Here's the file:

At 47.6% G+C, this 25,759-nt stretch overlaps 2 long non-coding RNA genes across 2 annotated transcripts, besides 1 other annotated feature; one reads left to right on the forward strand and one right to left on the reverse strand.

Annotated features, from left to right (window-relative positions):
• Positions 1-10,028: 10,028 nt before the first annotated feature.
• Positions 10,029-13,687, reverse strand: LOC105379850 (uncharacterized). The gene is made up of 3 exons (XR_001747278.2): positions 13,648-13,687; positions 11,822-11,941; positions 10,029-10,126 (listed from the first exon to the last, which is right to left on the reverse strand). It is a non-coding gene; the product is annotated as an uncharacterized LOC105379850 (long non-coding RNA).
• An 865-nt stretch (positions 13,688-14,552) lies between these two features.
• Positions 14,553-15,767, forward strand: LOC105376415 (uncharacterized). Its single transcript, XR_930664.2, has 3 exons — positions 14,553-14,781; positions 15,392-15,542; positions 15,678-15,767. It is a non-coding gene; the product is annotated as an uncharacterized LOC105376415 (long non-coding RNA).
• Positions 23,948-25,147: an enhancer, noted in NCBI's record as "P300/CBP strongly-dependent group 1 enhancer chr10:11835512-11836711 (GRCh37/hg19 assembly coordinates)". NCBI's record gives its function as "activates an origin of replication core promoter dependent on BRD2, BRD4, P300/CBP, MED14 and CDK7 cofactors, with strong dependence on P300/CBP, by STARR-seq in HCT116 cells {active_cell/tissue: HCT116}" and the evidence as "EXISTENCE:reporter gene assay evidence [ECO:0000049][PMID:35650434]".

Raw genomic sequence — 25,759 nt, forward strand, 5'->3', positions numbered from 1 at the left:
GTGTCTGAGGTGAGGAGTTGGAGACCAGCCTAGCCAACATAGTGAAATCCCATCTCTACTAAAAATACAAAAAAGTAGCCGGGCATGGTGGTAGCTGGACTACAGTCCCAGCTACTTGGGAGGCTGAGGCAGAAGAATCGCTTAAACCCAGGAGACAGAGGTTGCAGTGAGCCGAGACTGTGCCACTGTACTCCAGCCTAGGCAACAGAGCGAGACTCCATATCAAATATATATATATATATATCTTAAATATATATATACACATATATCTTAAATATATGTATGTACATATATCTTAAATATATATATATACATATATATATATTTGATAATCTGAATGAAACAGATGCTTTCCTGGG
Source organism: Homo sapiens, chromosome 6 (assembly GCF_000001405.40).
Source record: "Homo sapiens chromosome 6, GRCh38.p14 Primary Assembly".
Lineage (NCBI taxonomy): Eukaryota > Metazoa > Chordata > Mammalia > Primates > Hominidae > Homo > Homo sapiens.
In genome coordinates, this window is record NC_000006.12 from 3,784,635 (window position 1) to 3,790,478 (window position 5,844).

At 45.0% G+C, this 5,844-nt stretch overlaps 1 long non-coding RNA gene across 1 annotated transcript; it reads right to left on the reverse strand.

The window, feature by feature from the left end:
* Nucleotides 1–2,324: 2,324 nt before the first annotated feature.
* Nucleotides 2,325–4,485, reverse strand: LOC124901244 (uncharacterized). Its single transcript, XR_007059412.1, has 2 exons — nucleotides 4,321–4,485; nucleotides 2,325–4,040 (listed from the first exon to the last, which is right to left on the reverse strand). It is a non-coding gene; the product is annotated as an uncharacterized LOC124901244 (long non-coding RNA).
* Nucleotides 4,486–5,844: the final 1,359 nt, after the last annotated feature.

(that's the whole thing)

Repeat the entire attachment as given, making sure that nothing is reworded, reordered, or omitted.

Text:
At 47.6% G+C, this 25,759-nt stretch overlaps 2 long non-coding RNA genes across 2 annotated transcripts, besides 1 other annotated feature; one reads left to right on the forward strand and one right to left on the reverse strand.

Annotated features, from left to right (window-relative positions):
• Positions 1-10,028: 10,028 nt before the first annotated feature.
• Positions 10,029-13,687, reverse strand: LOC105379850 (uncharacterized). The gene is made up of 3 exons (XR_001747278.2): positions 13,648-13,687; positions 11,822-11,941; positions 10,029-10,126 (listed from the first exon to the last, which is right to left on the reverse strand). It is a non-coding gene; the product is annotated as an uncharacterized LOC105379850 (long non-coding RNA).
• An 865-nt stretch (positions 13,688-14,552) lies between these two features.
• Positions 14,553-15,767, forward strand: LOC105376415 (uncharacterized). Its single transcript, XR_930664.2, has 3 exons — positions 14,553-14,781; positions 15,392-15,542; positions 15,678-15,767. It is a non-coding gene; the product is annotated as an uncharacterized LOC105376415 (long non-coding RNA).
• Positions 23,948-25,147: an enhancer, noted in NCBI's record as "P300/CBP strongly-dependent group 1 enhancer chr10:11835512-11836711 (GRCh37/hg19 assembly coordinates)". NCBI's record gives its function as "activates an origin of replication core promoter dependent on BRD2, BRD4, P300/CBP, MED14 and CDK7 cofactors, with strong dependence on P300/CBP, by STARR-seq in HCT116 cells {active_cell/tissue: HCT116}" and the evidence as "EXISTENCE:reporter gene assay evidence [ECO:0000049][PMID:35650434]".

Raw genomic sequence — 25,759 nt, forward strand, 5'->3', positions numbered from 1 at the left:
GTGTCTGAGGTGAGGAGTTGGAGACCAGCCTAGCCAACATAGTGAAATCCCATCTCTACTAAAAATACAAAAAAGTAGCCGGGCATGGTGGTAGCTGGACTACAGTCCCAGCTACTTGGGAGGCTGAGGCAGAAGAATCGCTTAAACCCAGGAGACAGAGGTTGCAGTGAGCCGAGACTGTGCCACTGTACTCCAGCCTAGGCAACAGAGCGAGACTCCATATCAAATATATATATATATATATCTTAAATATATATATACACATATATCTTAAATATATGTATGTACATATATCTTAAATATATATATATACATATATATATATTTGATAATCTGAATGAAACAGATGCTTTCCTGGG
Source organism: Homo sapiens, chromosome 6 (assembly GCF_000001405.40).
Source record: "Homo sapiens chromosome 6, GRCh38.p14 Primary Assembly".
Lineage (NCBI taxonomy): Eukaryota > Metazoa > Chordata > Mammalia > Primates > Hominidae > Homo > Homo sapiens.
In genome coordinates, this window is record NC_000006.12 from 3,784,635 (window position 1) to 3,790,478 (window position 5,844).

At 45.0% G+C, this 5,844-nt stretch overlaps 1 long non-coding RNA gene across 1 annotated transcript; it reads right to left on the reverse strand.

The window, feature by feature from the left end:
* Nucleotides 1–2,324: 2,324 nt before the first annotated feature.
* Nucleotides 2,325–4,485, reverse strand: LOC124901244 (uncharacterized). Its single transcript, XR_007059412.1, has 2 exons — nucleotides 4,321–4,485; nucleotides 2,325–4,040 (listed from the first exon to the last, which is right to left on the reverse strand). It is a non-coding gene; the product is annotated as an uncharacterized LOC124901244 (long non-coding RNA).
* Nucleotides 4,486–5,844: the final 1,359 nt, after the last annotated feature.